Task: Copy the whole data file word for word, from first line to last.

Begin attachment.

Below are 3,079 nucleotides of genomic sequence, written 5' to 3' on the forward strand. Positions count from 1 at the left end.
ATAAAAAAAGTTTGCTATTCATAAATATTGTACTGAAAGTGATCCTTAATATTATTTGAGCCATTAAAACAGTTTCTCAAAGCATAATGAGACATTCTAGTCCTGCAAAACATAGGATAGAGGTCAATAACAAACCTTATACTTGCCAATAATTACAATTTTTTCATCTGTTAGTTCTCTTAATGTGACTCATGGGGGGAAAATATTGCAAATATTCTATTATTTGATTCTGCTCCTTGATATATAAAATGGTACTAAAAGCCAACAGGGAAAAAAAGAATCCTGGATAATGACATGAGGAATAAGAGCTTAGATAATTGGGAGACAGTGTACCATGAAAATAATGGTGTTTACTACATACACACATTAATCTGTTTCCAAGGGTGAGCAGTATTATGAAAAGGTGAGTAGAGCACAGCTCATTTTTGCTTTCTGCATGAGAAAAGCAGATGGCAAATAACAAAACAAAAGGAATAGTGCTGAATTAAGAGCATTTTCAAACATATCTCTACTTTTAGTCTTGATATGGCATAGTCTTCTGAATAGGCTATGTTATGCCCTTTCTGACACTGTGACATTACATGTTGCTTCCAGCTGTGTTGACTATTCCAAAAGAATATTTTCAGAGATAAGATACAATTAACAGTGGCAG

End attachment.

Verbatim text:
Below are 3,079 nucleotides of genomic sequence, written 5' to 3' on the forward strand. Positions count from 1 at the left end.
ATAAAAAAAGTTTGCTATTCATAAATATTGTACTGAAAGTGATCCTTAATATTATTTGAGCCATTAAAACAGTTTCTCAAAGCATAATGAGACATTCTAGTCCTGCAAAACATAGGATAGAGGTCAATAACAAACCTTATACTTGCCAATAATTACAATTTTTTCATCTGTTAGTTCTCTTAATGTGACTCATGGGGGGAAAATATTGCAAATATTCTATTATTTGATTCTGCTCCTTGATATATAAAATGGTACTAAAAGCCAACAGGGAAAAAAAGAATCCTGGATAATGACATGAGGAATAAGAGCTTAGATAATTGGGAGACAGTGTACCATGAAAATAATGGTGTTTACTACATACACACATTAATCTGTTTCCAAGGGTGAGCAGTATTATGAAAAGGTGAGTAGAGCACAGCTCATTTTTGCTTTCTGCATGAGAAAAGCAGATGGCAAATAACAAAACAAAAGGAATAGTGCTGAATTAAGAGCATTTTCAAACATATCTCTACTTTTAGTCTTGATATGGCATAGTCTTCTGAATAGGCTATGTTATGCCCTTTCTGACACTGTGACATTACATGTTGCTTCCAGCTGTGTTGACTATTCCAAAAGAATATTTTCAGAGATAAGATACAATTAACAGTGGCAG